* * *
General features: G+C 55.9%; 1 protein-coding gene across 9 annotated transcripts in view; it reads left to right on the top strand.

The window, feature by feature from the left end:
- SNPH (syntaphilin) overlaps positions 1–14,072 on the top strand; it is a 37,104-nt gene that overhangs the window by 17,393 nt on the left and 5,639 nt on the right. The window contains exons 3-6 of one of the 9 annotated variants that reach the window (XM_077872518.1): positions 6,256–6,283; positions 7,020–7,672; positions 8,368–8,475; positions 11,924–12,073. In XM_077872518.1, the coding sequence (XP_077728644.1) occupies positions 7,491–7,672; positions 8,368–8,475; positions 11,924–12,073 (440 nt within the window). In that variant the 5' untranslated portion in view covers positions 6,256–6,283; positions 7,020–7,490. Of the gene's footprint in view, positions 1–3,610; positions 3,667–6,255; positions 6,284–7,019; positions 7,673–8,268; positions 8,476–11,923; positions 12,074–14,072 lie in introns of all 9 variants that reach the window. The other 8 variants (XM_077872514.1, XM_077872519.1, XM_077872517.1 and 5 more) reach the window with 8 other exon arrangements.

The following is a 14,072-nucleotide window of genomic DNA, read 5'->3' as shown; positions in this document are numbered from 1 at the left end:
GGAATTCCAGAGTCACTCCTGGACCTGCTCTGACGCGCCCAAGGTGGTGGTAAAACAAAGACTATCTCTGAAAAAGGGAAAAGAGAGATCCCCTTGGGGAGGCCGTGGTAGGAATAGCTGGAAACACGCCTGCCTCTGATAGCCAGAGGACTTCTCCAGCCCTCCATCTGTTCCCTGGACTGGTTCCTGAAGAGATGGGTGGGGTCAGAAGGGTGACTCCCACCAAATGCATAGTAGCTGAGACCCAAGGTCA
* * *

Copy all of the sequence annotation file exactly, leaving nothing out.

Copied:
General features: G+C 55.9%; 1 protein-coding gene across 9 annotated transcripts in view; it reads left to right on the top strand.

The window, feature by feature from the left end:
- SNPH (syntaphilin) overlaps positions 1–14,072 on the top strand; it is a 37,104-nt gene that overhangs the window by 17,393 nt on the left and 5,639 nt on the right. The window contains exons 3-6 of one of the 9 annotated variants that reach the window (XM_077872518.1): positions 6,256–6,283; positions 7,020–7,672; positions 8,368–8,475; positions 11,924–12,073. In XM_077872518.1, the coding sequence (XP_077728644.1) occupies positions 7,491–7,672; positions 8,368–8,475; positions 11,924–12,073 (440 nt within the window). In that variant the 5' untranslated portion in view covers positions 6,256–6,283; positions 7,020–7,490. Of the gene's footprint in view, positions 1–3,610; positions 3,667–6,255; positions 6,284–7,019; positions 7,673–8,268; positions 8,476–11,923; positions 12,074–14,072 lie in introns of all 9 variants that reach the window. The other 8 variants (XM_077872514.1, XM_077872519.1, XM_077872517.1 and 5 more) reach the window with 8 other exon arrangements.

The following is a 14,072-nucleotide window of genomic DNA, read 5'->3' as shown; positions in this document are numbered from 1 at the left end:
GGAATTCCAGAGTCACTCCTGGACCTGCTCTGACGCGCCCAAGGTGGTGGTAAAACAAAGACTATCTCTGAAAAAGGGAAAAGAGAGATCCCCTTGGGGAGGCCGTGGTAGGAATAGCTGGAAACACGCCTGCCTCTGATAGCCAGAGGACTTCTCCAGCCCTCCATCTGTTCCCTGGACTGGTTCCTGAAGAGATGGGTGGGGTCAGAAGGGTGACTCCCACCAAATGCATAGTAGCTGAGACCCAAGGTCA